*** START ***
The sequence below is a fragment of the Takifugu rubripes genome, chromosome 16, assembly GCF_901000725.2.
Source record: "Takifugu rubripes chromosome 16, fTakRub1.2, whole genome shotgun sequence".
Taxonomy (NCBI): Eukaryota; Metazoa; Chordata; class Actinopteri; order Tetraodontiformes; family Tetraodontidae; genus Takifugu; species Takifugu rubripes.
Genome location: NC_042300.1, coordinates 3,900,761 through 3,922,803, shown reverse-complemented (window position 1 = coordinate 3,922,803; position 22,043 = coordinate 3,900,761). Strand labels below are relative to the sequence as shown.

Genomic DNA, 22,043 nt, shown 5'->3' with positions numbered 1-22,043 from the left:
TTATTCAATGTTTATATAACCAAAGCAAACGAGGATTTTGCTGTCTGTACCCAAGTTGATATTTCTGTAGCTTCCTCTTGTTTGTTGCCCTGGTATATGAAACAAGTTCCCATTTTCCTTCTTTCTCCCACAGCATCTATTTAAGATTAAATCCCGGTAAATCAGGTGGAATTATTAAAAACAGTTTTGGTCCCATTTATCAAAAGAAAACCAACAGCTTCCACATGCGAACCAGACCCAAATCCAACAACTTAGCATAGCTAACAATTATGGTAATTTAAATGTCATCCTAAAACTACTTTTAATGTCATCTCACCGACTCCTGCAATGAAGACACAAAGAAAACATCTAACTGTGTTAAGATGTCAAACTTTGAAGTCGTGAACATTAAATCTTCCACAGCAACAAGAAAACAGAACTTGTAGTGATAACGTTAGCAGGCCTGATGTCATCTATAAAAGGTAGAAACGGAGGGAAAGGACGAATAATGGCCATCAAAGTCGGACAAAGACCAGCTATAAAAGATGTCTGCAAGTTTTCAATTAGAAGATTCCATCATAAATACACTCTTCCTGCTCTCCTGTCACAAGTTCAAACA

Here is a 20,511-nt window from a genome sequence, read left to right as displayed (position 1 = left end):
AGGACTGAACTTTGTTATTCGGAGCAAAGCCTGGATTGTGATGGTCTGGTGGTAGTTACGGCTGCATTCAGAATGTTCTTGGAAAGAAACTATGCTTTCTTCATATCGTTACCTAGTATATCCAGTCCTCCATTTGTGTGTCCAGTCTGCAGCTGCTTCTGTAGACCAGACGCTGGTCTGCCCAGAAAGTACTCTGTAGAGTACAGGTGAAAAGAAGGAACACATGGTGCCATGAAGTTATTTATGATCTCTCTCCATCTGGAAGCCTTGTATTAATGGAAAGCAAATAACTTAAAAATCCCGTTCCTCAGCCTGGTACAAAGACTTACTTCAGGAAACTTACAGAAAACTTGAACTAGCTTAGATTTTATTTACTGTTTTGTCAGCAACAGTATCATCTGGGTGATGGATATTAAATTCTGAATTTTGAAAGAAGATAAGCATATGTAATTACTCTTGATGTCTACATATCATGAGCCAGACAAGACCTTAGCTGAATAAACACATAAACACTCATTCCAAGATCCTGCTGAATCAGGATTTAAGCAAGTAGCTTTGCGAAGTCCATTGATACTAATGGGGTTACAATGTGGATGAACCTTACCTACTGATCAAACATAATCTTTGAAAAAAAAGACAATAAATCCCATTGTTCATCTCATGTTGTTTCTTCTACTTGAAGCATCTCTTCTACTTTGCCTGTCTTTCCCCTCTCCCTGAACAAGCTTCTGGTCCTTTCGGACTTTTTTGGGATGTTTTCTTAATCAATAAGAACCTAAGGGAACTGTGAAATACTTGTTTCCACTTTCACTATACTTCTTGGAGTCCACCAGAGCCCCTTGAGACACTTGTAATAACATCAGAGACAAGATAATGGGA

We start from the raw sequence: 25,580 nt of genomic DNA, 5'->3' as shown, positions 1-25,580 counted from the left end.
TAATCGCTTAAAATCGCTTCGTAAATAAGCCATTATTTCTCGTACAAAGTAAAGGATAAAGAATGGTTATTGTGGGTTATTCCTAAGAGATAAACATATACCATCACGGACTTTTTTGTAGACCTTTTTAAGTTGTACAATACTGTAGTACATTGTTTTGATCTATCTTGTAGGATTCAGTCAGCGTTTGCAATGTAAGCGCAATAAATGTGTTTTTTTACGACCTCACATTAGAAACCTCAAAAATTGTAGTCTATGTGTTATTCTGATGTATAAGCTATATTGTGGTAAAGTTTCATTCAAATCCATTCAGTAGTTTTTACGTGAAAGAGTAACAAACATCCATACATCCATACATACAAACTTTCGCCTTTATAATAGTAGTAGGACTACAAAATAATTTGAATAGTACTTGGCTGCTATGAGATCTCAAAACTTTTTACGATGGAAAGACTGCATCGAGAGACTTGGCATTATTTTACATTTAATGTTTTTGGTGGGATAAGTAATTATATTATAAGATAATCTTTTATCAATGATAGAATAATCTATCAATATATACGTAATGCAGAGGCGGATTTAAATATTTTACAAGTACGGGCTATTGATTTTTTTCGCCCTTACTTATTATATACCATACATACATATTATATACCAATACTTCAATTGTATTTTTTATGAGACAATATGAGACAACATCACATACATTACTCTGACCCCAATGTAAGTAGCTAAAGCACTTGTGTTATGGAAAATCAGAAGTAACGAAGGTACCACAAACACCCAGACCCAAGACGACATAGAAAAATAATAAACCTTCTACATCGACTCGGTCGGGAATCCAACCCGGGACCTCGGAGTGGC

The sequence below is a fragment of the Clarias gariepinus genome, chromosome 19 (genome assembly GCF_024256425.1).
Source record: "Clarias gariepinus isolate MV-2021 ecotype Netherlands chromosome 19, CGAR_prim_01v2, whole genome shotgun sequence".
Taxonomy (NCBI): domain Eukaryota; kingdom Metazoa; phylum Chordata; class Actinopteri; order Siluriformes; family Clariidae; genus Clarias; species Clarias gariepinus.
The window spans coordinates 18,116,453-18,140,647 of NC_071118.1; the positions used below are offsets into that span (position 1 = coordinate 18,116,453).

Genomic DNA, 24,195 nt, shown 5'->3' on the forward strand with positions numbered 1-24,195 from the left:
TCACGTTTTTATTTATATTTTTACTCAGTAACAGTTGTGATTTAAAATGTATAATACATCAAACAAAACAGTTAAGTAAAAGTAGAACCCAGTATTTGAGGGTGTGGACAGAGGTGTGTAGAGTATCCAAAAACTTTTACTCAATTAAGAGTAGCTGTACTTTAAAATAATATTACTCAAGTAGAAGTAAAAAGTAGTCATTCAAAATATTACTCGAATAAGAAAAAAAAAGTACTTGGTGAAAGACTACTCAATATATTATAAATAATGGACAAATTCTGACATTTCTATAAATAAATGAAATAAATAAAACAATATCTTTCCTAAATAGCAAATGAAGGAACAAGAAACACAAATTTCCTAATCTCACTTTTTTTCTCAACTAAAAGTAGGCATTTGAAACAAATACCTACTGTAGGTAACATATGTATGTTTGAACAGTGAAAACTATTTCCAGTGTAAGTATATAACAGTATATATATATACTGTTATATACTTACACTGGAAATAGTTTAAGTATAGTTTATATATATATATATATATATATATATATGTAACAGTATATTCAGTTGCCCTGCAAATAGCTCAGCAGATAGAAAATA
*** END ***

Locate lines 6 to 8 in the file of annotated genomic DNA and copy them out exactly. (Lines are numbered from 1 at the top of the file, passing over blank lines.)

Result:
TTATTCAATGTTTATATAACCAAAGCAAACGAGGATTTTGCTGTCTGTACCCAAGTTGATATTTCTGTAGCTTCCTCTTGTTTGTTGCCCTGGTATATGAAACAAGTTCCCATTTTCCTTCTTTCTCCCACAGCATCTATTTAAGATTAAATCCCGGTAAATCAGGTGGAATTATTAAAAACAGTTTTGGTCCCATTTATCAAAAGAAAACCAACAGCTTCCACATGCGAACCAGACCCAAATCCAACAACTTAGCATAGCTAACAATTATGGTAATTTAAATGTCATCCTAAAACTACTTTTAATGTCATCTCACCGACTCCTGCAATGAAGACACAAAGAAAACATCTAACTGTGTTAAGATGTCAAACTTTGAAGTCGTGAACATTAAATCTTCCACAGCAACAAGAAAACAGAACTTGTAGTGATAACGTTAGCAGGCCTGATGTCATCTATAAAAGGTAGAAACGGAGGGAAAGGACGAATAATGGCCATCAAAGTCGGACAAAGACCAGCTATAAAAGATGTCTGCAAGTTTTCAATTAGAAGATTCCATCATAAATACACTCTTCCTGCTCTCCTGTCACAAGTTCAAACA

Here is a 20,511-nt window from a genome sequence, read left to right as displayed (position 1 = left end):
AGGACTGAACTTTGTTATTCGGAGCAAAGCCTGGATTGTGATGGTCTGGTGGTAGTTACGGCTGCATTCAGAATGTTCTTGGAAAGAAACTATGCTTTCTTCATATCGTTACCTAGTATATCCAGTCCTCCATTTGTGTGTCCAGTCTGCAGCTGCTTCTGTAGACCAGACGCTGGTCTGCCCAGAAAGTACTCTGTAGAGTACAGGTGAAAAGAAGGAACACATGGTGCCATGAAGTTATTTATGATCTCTCTCCATCTGGAAGCCTTGTATTAATGGAAAGCAAATAACTTAAAAATCCCGTTCCTCAGCCTGGTACAAAGACTTACTTCAGGAAACTTACAGAAAACTTGAACTAGCTTAGATTTTATTTACTGTTTTGTCAGCAACAGTATCATCTGGGTGATGGATATTAAATTCTGAATTTTGAAAGAAGATAAGCATATGTAATTACTCTTGATGTCTACATATCATGAGCCAGACAAGACCTTAGCTGAATAAACACATAAACACTCATTCCAAGATCCTGCTGAATCAGGATTTAAGCAAGTAGCTTTGCGAAGTCCATTGATACTAATGGGGTTACAATGTGGATGAACCTTACCTACTGATCAAACATAATCTTTGAAAAAAAAGACAATAAATCCCATTGTTCATCTCATGTTGTTTCTTCTACTTGAAGCATCTCTTCTACTTTGCCTGTCTTTCCCCTCTCCCTGAACAAGCTTCTGGTCCTTTCGGACTTTTTTGGGATGTTTTCTTAATCAATAAGAACCTAAGGGAACTGTGAAATACTTGTTTCCACTTTCACTATACTTCTTGGAGTCCACCAGAGCCCCTTGAGACACTTGTAATAACATCAGAGACAAGATAATGGGA